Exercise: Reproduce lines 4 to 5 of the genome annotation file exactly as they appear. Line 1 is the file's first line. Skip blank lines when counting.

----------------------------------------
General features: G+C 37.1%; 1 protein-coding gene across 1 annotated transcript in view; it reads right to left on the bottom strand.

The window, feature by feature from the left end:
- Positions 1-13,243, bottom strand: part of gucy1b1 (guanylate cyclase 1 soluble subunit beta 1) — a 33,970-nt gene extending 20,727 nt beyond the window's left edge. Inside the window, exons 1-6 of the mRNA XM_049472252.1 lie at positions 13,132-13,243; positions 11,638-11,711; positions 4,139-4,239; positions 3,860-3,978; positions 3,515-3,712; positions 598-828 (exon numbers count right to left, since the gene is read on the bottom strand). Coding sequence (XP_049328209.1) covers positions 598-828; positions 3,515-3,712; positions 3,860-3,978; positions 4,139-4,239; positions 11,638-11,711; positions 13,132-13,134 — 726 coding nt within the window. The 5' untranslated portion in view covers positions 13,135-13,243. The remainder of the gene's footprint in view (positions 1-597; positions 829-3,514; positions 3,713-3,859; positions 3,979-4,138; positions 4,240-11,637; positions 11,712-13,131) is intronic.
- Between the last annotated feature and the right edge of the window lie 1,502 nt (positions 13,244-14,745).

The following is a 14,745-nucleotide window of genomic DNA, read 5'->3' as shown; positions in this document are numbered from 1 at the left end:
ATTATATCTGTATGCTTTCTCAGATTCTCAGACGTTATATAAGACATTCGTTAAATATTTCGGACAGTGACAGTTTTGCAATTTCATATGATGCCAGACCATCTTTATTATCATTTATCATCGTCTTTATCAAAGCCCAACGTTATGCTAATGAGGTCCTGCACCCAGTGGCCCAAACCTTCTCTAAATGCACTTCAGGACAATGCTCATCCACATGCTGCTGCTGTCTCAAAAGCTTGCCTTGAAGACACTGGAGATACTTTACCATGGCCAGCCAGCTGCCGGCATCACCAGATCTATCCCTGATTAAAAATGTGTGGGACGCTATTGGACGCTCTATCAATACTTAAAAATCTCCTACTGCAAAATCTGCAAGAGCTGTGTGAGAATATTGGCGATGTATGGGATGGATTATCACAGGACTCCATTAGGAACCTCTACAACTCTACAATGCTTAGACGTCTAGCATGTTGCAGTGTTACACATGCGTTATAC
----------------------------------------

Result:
- Between the last annotated feature and the right edge of the window lie 1,502 nt (positions 13,244-14,745).

The following is a 14,745-nucleotide window of genomic DNA, read 5'->3' as shown; positions in this document are numbered from 1 at the left end: